The United States, European Union, South Korea and Japan have submitted a list of about 40 North Korean companies to the U.N. Security Council’s sanctions committee for possible blacklisting due to Pyongyang’s recent rocket launch, envoys said on Tuesday.
The committee, which includes all 15 Security Council members, received an initial response from China that it would only consent to adding two entities to the U.N. list of banned North Korean firms, which the United States and its allies see as too few, envoys told Reuters on the condition of anonymity.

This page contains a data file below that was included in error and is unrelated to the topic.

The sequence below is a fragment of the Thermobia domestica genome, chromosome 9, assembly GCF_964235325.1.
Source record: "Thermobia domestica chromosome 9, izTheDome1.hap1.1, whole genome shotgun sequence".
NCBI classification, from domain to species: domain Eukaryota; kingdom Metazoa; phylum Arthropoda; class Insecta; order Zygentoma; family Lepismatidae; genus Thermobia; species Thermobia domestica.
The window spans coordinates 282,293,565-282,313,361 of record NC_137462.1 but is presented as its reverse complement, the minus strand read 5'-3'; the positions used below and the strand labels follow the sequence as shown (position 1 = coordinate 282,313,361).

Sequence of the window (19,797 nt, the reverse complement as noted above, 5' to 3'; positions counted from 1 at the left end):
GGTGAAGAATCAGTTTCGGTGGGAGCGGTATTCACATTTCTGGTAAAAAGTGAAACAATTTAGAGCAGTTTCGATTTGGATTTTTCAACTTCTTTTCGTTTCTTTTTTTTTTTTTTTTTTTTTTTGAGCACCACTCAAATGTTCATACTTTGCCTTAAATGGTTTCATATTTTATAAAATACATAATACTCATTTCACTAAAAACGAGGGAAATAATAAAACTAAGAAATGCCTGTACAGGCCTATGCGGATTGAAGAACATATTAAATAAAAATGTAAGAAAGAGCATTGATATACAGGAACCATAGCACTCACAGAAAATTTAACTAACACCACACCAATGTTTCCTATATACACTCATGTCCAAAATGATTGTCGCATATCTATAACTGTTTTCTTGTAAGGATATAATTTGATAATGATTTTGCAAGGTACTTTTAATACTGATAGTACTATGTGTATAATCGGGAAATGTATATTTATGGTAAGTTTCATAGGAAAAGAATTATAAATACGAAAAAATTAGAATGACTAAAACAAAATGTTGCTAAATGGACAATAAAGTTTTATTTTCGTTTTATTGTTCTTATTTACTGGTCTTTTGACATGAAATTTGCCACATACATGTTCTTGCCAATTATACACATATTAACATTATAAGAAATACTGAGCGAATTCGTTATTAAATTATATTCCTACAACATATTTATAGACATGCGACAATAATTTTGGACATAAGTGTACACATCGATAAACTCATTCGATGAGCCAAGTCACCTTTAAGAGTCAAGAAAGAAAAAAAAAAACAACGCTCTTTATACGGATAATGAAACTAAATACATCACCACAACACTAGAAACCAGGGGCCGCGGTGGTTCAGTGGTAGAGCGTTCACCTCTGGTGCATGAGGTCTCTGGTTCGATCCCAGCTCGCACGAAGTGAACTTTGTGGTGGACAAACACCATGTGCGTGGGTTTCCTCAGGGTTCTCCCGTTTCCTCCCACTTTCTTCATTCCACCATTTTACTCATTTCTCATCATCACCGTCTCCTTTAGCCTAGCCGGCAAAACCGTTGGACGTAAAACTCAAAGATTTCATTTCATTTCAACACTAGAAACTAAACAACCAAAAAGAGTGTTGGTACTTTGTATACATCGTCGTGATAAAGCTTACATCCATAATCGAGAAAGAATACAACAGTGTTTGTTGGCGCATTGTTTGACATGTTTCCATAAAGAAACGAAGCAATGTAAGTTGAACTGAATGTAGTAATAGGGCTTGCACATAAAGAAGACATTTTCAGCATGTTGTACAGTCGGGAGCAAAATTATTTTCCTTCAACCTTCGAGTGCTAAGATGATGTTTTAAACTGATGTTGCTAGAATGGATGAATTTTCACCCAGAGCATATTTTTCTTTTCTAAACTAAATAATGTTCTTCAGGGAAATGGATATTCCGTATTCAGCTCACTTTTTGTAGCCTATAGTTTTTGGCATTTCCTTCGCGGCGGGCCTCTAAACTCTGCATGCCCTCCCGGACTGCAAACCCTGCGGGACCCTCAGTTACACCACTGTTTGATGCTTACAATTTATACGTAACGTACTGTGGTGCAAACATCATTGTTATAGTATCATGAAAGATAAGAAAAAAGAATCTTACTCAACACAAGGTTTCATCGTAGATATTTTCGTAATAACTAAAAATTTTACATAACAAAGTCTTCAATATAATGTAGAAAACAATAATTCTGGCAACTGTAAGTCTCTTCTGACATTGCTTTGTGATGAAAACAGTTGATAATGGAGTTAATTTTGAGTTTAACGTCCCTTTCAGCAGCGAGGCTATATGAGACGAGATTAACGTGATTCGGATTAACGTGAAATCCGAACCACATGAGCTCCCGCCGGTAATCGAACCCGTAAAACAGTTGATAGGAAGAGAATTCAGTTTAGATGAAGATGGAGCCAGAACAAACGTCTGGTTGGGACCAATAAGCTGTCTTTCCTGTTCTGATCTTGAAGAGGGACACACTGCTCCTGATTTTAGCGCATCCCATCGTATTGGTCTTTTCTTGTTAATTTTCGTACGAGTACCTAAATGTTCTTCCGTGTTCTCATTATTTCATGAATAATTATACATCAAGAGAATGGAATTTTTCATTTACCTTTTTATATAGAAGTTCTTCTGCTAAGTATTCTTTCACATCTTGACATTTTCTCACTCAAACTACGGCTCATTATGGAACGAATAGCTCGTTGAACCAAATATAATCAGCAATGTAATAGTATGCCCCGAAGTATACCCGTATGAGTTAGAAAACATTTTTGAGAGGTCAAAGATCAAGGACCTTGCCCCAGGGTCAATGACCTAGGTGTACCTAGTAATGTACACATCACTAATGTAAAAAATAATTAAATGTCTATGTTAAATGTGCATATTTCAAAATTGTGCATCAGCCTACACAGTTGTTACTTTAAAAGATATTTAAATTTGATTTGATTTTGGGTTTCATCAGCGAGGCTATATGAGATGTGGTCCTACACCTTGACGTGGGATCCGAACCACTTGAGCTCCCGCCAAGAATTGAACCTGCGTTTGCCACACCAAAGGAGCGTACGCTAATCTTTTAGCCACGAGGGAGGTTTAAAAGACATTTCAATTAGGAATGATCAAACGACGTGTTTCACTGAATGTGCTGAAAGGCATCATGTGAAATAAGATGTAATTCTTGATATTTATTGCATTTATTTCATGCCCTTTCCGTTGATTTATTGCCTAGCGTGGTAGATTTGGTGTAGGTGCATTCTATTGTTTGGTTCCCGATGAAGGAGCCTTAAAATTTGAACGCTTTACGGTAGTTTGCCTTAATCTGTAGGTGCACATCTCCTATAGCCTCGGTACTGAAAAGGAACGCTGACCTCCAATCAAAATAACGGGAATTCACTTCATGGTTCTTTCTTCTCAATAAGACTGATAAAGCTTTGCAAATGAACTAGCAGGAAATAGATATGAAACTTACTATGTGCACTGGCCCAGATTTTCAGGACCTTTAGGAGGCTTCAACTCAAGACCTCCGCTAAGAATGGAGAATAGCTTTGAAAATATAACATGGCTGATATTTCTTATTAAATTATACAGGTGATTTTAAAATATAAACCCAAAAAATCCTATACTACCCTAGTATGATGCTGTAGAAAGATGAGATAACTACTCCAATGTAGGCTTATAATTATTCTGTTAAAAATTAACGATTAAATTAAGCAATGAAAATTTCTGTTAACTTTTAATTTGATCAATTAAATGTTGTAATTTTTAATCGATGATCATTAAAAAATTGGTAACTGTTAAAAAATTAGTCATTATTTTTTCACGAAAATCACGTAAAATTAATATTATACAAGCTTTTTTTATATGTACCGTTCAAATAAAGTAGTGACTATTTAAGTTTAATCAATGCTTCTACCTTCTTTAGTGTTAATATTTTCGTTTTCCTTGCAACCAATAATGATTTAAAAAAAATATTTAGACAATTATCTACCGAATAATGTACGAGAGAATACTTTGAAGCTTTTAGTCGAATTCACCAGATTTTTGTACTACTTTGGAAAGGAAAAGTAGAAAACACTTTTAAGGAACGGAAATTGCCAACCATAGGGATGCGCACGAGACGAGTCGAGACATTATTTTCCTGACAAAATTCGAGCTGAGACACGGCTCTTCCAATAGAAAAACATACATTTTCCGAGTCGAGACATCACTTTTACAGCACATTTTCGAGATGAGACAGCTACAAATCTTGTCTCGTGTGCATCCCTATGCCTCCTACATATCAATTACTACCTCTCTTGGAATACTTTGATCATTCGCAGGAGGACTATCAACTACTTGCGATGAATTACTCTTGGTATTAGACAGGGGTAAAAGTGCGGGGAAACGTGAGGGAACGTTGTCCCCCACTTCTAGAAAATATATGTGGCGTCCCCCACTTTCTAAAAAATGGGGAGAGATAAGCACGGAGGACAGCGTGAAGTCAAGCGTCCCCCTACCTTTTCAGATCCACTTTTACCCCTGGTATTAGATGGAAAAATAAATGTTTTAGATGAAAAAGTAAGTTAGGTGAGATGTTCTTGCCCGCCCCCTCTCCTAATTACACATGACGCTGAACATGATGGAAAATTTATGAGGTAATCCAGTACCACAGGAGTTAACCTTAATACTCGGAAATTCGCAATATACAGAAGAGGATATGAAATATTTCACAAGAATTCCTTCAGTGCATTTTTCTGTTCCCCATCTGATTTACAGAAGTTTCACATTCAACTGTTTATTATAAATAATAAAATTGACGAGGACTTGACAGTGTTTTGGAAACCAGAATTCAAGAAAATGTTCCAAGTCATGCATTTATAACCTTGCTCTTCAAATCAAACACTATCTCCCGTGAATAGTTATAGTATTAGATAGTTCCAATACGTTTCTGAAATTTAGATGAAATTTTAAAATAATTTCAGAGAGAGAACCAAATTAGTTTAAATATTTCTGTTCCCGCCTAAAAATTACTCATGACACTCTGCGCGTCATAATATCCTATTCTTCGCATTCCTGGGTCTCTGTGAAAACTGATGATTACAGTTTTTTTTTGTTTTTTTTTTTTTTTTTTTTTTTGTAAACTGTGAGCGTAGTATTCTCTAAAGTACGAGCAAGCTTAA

Wait, wait: there are North Korean firms? Perhaps my understanding of internal functions there is very poor, but I was under the distinct impression that the DPRK was a fairly absolute command economy. The existence of firms in that context is perplexing.
The most likely model, I imagine, is probably the SOE’s seen pervasively throughout China: nominally run autonomously, but with initial fiscal backing and significant marketing/production targets established by relevant government bureaus. In the case of North Korea, they might be especially helpful as international intermediaries for trade, given the climate of trade restrictions which surround the Kim regime.